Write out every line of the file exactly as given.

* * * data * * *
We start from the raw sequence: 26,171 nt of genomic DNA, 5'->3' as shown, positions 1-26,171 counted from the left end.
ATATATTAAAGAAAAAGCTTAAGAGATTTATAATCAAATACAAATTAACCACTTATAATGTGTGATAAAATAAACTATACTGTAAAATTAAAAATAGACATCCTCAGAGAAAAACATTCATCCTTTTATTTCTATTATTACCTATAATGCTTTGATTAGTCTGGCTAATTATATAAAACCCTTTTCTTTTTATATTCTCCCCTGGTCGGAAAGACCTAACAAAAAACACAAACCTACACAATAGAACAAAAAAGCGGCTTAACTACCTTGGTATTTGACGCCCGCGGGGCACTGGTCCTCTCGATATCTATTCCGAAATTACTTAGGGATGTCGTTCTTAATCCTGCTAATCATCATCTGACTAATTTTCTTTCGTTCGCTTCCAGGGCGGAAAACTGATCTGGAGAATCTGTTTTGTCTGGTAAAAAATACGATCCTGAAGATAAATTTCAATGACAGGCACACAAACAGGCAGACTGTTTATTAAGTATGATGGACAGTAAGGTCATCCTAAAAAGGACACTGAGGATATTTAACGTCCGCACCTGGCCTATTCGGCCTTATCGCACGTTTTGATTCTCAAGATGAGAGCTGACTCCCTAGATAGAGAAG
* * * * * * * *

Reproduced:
We start from the raw sequence: 26,171 nt of genomic DNA, 5'->3' as shown, positions 1-26,171 counted from the left end.
ATATATTAAAGAAAAAGCTTAAGAGATTTATAATCAAATACAAATTAACCACTTATAATGTGTGATAAAATAAACTATACTGTAAAATTAAAAATAGACATCCTCAGAGAAAAACATTCATCCTTTTATTTCTATTATTACCTATAATGCTTTGATTAGTCTGGCTAATTATATAAAACCCTTTTCTTTTTATATTCTCCCCTGGTCGGAAAGACCTAACAAAAAACACAAACCTACACAATAGAACAAAAAAGCGGCTTAACTACCTTGGTATTTGACGCCCGCGGGGCACTGGTCCTCTCGATATCTATTCCGAAATTACTTAGGGATGTCGTTCTTAATCCTGCTAATCATCATCTGACTAATTTTCTTTCGTTCGCTTCCAGGGCGGAAAACTGATCTGGAGAATCTGTTTTGTCTGGTAAAAAATACGATCCTGAAGATAAATTTCAATGACAGGCACACAAACAGGCAGACTGTTTATTAAGTATGATGGACAGTAAGGTCATCCTAAAAAGGACACTGAGGATATTTAACGTCCGCACCTGGCCTATTCGGCCTTATCGCACGTTTTGATTCTCAAGATGAGAGCTGACTCCCTAGATAGAGAAG